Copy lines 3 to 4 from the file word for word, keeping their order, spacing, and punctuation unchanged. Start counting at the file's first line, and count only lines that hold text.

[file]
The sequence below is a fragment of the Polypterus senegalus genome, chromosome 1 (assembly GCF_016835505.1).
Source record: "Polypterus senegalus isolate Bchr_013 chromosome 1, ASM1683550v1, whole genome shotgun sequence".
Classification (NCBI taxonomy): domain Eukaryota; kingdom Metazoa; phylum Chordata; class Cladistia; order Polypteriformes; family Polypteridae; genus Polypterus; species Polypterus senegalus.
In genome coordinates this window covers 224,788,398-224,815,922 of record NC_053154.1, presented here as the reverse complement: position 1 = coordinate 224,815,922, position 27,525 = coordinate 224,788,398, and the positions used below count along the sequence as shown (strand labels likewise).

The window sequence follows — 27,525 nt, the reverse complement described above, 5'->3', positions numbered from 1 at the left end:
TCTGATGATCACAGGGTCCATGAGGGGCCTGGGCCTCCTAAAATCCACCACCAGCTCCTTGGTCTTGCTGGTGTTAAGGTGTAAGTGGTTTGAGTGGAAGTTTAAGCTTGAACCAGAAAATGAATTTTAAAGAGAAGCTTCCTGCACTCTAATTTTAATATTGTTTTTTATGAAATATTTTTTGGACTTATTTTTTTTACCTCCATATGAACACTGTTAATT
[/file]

Classification (NCBI taxonomy): domain Eukaryota; kingdom Metazoa; phylum Chordata; class Cladistia; order Polypteriformes; family Polypteridae; genus Polypterus; species Polypterus senegalus.
In genome coordinates this window covers 224,788,398-224,815,922 of record NC_053154.1, presented here as the reverse complement: position 1 = coordinate 224,815,922, position 27,525 = coordinate 224,788,398, and the positions used below count along the sequence as shown (strand labels likewise).